There is no doubt that everyone could benefit from including physical activity in their daily routine. But if you have type 2 diabetes, leading an active lifestyle plays an even more critical role in your health.
Exercise is as powerful a therapy as anything we can offer to people with type 2 diabetes—it’s as powerful in lowering blood glucose [sugar] as all of the drugs available,
says Dr. Paul Oh, medical director of the Cardiovascular Prevention and Rehabilitation Program at the Toronto Rehabilitation Institute’s Rumsey Centre, where about 40 per cent of patients are living with type 2 diabetes.
If the idea of getting active seems complicated, Oh has a refreshingly simple prescription: Sit less and move more. “Start by getting up and stretching at your desk every 30 minutes,” he says, noting that the average person sits for about 10 hours per day. “Basic standing requires all kinds of muscles to move on a small level, which revs up your metabolism in a big way and burns sugar. Don’t think you have to start running tomorrow to see changes in your health.”
The addition of even a small to moderate amount of regular activity can result in almost immediate and significant changes in your health. “When people with diabetes are physically active on a daily basis, their blood sugar [level] stabilizes and may even drop by as many as three or four points after an exercise session, [which is] quite a significant amount,” says Oh.
Plan for speed bumps along the way
Instead of feeling guilty or discouraged if you get off track with your activity routine, decide ahead of time that you will take short breaks from it. For example, you may want to give yourself permission to sleep in one day a week instead of taking your regular morning walk. “Know that at some point in your newly active lifestyle you’ll likely stop exercising, and know that this is okay,” says Oh. “The important thing is that you know how to be active, how to restart, and that your body will relearn the activity quickly” once you restart your routine.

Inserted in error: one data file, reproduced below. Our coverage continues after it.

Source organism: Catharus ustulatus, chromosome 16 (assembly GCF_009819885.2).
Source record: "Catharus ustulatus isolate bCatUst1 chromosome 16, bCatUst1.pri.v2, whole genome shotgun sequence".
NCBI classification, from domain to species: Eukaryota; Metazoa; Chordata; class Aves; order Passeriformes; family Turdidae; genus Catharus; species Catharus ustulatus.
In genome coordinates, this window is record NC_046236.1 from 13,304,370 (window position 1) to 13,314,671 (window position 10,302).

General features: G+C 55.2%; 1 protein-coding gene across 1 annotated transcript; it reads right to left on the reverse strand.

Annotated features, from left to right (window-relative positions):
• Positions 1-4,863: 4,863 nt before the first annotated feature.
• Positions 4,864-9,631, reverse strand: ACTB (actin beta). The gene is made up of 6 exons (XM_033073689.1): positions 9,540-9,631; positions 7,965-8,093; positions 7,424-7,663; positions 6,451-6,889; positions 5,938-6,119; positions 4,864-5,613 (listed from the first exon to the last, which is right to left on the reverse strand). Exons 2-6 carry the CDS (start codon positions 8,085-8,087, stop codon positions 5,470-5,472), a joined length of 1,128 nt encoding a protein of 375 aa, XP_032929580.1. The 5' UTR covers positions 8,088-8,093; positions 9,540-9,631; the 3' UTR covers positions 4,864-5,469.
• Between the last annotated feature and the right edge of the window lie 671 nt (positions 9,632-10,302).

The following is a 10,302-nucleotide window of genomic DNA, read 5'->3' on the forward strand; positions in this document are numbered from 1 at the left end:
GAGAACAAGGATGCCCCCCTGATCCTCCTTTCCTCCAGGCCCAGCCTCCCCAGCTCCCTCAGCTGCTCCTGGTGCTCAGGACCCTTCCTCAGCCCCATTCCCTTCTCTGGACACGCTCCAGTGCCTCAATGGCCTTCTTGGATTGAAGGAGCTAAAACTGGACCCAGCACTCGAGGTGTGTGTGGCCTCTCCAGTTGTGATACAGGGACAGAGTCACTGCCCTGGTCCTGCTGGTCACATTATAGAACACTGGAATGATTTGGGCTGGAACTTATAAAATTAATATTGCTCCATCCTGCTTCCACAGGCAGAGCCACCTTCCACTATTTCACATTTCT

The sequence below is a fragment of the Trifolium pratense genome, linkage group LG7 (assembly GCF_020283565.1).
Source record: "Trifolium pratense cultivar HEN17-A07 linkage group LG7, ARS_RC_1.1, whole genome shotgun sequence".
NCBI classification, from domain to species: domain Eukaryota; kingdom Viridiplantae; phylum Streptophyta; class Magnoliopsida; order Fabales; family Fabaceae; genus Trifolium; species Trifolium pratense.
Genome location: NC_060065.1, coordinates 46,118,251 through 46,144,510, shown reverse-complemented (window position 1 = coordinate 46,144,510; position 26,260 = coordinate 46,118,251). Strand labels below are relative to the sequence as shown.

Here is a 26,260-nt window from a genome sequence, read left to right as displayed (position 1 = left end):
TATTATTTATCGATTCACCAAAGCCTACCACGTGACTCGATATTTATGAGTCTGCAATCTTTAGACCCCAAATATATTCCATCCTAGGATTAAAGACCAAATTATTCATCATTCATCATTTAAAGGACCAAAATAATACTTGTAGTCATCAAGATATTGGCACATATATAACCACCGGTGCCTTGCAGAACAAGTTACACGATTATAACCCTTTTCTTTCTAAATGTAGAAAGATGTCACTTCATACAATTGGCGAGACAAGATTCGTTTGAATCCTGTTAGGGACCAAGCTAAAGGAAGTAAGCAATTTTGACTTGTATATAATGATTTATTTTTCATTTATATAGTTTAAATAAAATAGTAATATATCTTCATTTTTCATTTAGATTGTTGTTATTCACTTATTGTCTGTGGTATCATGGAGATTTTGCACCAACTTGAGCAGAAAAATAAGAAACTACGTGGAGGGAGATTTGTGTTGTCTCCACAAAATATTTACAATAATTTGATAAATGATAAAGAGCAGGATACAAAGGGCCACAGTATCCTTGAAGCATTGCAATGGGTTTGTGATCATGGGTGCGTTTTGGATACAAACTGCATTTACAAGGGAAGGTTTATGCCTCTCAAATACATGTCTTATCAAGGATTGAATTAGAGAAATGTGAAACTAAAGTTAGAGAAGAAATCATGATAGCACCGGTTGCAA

Do not be afraid of exercise
If you have not been physically active, it is not unusual to be a little fearful of exercise. But it is far more dangerous to not move than it is to include some simple activity in your day, Oh says. Being inactive means you could miss out on a long list of health benefits, including improved blood sugar, fitness levels, cholesterol, blood pressure, body weight, body fat, mood, and memory. If you are planning on starting an ambitious exercise program, it is a good idea to talk with your doctor first—but you do not need a doctor’s approval simply to get up and moving! “Everyone can stand more and move more and even get a little sweaty,” says Oh, who considers the family couch far more dangerous than any exercise machine.
Did you know?
Regular physical activity, together with healthy eating and weight control, can reduce the rate of type 2 diabetes by 60 per cent. Read more from “Physical Activity” now.
Do you have a story about the difference physical activity has made for you and your health? Please let us know at email@example.com.
(This article appeared in Diabetes Dialogue, Winter 2018)
Author: Barb Gormley
Category Tags: Healthy Living;
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